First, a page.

First of all I should say that I drove around the country alone in a Van approximately 1970. I think this book was one of the reasons I did it. I was approximately 23 years old at the time. It was Just like he says in the book:
you don't take the trip, the trip takes you.
I have now reread it at the age of 66. At this time in my life it was pleasant, albeit somewhat rambling, containing some humor, some profound insights, some lighter insightful comments and some parts that made the book longer without adding value at least to me.
I think not. There is really no story to it. While some of the observations are interesting, his trip happened a long time ago and much seems dated. Having said this my number one piece of advice for young people who are single is to save up a little money and drive around the country, or at least out west (I live in Ohio) so they can have their own experience of this type. However, I am not sure a 23 year old today would read this book and get filled with desire to save a few bucks and drive their car alone around the country. Perhaps If I run into a recently retired friend who is hinting about doing something like this I can suggest he read this book.
for me, yes. for the average reader, no
It was very realistic. He did not hold back at all in describing the horrors of what he went through or what he saw, felt, smelled, etc.
The evolution of Sledge from fresh out of training to becoming one of the "Old Breed", that is an experienced combat veteran. This was not a moment, but rather a gradual process throughout the fighting of the two epic battles described in this book.
I have not listened to other performances by this narrator but he did a fantastic job!
This is a very memorable book. The descriptions of what it was like to be on the battlefield for many gruesome days in the Pacific seemed authentic beyond dispute and gives one an appreciation of what sacrifices the men made who fought there.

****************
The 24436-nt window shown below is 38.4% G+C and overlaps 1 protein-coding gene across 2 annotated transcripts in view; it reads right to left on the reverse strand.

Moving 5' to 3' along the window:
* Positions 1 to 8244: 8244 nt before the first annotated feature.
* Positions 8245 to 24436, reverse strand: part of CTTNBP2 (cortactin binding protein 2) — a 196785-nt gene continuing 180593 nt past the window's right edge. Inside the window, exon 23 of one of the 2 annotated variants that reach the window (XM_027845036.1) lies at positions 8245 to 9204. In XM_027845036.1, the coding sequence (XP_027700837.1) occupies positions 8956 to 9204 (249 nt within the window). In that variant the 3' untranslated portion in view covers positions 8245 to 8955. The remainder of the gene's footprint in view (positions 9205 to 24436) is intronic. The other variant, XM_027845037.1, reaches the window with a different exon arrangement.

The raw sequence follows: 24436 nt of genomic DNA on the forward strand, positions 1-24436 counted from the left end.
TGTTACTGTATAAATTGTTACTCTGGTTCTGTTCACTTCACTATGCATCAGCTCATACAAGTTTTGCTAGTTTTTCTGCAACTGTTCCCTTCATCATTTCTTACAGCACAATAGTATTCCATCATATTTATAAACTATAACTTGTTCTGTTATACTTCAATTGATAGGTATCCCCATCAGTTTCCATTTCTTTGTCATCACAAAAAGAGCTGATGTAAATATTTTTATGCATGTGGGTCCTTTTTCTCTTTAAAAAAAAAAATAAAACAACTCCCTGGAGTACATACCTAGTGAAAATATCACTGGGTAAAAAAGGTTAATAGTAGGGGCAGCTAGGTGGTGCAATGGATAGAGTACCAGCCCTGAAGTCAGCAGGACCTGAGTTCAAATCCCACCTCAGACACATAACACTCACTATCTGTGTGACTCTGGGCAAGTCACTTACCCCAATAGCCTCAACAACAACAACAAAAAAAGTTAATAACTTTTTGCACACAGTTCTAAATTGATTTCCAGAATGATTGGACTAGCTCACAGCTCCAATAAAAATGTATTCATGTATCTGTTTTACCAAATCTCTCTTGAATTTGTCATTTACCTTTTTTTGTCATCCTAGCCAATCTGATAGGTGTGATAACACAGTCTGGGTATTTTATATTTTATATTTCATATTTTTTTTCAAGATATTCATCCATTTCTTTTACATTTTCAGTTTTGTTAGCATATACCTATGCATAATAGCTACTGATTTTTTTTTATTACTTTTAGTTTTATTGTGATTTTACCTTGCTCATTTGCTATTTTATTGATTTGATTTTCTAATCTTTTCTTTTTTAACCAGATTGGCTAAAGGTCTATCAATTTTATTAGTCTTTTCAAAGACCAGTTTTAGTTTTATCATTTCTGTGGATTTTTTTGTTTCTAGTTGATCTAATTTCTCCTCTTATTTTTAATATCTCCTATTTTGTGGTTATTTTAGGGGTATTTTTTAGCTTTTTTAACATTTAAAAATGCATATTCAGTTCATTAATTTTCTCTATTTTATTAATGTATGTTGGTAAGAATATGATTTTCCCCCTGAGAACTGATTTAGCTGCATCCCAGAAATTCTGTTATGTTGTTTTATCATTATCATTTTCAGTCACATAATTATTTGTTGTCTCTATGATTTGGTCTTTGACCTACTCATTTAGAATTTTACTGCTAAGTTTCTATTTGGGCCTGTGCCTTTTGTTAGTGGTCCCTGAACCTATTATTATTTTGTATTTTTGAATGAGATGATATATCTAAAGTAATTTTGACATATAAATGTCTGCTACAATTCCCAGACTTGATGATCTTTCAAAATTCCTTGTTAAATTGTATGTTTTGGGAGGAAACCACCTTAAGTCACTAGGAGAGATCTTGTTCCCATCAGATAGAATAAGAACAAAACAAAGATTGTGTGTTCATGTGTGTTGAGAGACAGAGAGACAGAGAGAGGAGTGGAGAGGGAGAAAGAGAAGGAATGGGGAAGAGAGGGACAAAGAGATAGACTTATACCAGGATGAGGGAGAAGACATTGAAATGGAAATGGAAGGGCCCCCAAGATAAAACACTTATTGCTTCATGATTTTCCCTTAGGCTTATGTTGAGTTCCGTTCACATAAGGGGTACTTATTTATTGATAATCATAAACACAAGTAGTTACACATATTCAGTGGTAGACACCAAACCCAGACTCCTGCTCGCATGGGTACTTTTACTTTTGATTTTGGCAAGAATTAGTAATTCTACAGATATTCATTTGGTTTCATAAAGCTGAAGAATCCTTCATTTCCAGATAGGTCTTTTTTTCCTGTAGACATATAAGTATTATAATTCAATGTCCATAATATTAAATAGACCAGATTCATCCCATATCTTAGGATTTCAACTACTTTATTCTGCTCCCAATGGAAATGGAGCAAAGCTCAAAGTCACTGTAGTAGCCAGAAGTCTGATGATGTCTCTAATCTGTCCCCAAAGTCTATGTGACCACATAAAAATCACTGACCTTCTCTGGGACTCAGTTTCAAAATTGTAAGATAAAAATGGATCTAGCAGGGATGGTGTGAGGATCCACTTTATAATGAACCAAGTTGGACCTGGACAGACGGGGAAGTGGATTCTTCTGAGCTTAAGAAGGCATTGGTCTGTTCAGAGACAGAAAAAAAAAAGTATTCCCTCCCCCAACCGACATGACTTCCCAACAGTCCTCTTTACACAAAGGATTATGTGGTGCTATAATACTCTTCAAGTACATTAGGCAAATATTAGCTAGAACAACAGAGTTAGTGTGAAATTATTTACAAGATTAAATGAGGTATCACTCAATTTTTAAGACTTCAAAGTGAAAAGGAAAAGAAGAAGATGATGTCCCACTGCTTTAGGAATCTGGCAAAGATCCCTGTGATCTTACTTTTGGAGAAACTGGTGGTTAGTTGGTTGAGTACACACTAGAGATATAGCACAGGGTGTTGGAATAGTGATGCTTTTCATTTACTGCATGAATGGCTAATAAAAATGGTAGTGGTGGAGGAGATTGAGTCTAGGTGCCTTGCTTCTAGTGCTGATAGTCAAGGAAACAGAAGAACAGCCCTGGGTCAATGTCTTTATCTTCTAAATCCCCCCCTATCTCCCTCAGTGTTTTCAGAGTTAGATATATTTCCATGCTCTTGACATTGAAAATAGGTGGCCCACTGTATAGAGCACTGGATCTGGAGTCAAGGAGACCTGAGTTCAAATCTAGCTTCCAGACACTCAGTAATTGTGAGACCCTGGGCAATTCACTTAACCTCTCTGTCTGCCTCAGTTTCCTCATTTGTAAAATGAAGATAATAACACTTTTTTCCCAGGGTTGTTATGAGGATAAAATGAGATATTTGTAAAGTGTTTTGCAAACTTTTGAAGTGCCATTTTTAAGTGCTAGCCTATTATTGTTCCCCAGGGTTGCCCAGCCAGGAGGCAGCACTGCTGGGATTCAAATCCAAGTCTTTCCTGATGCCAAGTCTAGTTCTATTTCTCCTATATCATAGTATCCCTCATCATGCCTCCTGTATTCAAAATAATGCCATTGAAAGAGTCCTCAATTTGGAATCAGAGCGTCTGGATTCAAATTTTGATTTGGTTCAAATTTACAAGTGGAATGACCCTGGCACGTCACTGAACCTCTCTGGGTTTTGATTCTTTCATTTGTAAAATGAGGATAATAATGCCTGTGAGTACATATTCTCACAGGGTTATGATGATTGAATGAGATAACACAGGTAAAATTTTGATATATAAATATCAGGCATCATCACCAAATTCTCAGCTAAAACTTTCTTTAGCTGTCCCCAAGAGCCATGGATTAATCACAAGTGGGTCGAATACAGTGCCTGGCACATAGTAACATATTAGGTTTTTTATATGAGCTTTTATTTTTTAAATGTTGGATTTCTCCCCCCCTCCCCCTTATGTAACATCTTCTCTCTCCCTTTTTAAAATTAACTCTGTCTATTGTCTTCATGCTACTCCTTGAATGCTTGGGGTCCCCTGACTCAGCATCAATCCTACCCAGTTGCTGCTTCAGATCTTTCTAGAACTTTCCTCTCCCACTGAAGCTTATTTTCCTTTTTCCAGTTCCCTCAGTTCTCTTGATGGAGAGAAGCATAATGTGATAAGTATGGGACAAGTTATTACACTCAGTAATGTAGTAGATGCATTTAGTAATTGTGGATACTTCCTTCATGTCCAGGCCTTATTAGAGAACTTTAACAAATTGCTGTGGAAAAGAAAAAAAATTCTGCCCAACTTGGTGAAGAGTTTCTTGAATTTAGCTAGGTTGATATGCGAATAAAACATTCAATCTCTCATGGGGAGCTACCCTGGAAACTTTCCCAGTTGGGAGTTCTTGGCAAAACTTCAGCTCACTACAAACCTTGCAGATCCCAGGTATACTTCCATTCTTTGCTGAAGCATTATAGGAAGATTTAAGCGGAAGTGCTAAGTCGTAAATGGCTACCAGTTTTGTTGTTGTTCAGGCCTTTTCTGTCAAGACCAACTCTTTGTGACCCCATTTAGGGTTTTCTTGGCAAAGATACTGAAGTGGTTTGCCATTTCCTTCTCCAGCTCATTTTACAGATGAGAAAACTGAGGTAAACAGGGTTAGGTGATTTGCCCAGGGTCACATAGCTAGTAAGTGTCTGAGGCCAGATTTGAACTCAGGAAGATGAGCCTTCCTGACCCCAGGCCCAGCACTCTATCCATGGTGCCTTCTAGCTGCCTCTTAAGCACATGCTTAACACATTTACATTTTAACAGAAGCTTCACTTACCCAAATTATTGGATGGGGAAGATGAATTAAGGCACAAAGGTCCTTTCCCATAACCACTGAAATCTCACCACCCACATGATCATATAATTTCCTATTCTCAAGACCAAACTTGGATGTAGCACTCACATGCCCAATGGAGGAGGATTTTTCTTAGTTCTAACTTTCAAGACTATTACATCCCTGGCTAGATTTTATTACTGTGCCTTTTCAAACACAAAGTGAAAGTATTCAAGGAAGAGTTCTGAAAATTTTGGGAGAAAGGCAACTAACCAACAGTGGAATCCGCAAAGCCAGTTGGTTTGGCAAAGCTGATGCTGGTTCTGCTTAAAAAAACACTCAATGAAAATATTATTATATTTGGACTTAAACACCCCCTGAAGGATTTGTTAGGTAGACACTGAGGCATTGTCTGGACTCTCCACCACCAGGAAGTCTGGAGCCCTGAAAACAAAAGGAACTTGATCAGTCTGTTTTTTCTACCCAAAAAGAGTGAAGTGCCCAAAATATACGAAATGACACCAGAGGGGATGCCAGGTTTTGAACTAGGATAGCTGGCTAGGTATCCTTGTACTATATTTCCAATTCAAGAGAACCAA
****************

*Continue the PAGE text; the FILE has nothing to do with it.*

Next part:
The main character, Doc, did not come alive for me with the reader.
More character development. I expected more. It concerns Cannery Row, the part of town of Monterey California where many poor people lived. The story was from many years ago. The pace was rambling and slow, Steinbeck could have picked up the pace. The character development was lacking, the characters were shallow for the most part.
not if I had a choice
I think that at the time it was written it provided insight into a strata of life which many people were not aware of.
Continuation of the action and themes of THE POWER OF ONE.Powerful and heroic characters. Some important themes concerning race relations in South Africa.
The most interesting aspect of the story is the color of the many unique characters. Several present insights into race relations in South Africa and human nature in general which really carry the novel beyond a simple story.
Many of the characters are unique and woven together into an interesting, at times exciting story. The performer, Humphrey Bower does an absolutely 5 star performance with all the characters, from English, to Indian, to several African tribes, to German, to Afrikaner, etc. As with THE POWER OF ONE, the central hero of the story is P.K. and his persona and the devotion and inspiration he commands of the Africans remains the central part of the story. I would not read Tandia without Reading The Power of One first.
The reason that I do not rate this novel higher is mainly that it is a long sequel to a long original novel. If one is looking for a sequel to the Power of One, it great.
Nothing. The reader was excellent. It was the constant detailed imagery which made me uncomfortable.
I am not sure what genre to put this book into. It if full of images of death, filth, ugliness. The protagonist, Suttree was mired in this. There was little humor and little to which the reader (listener) could relate.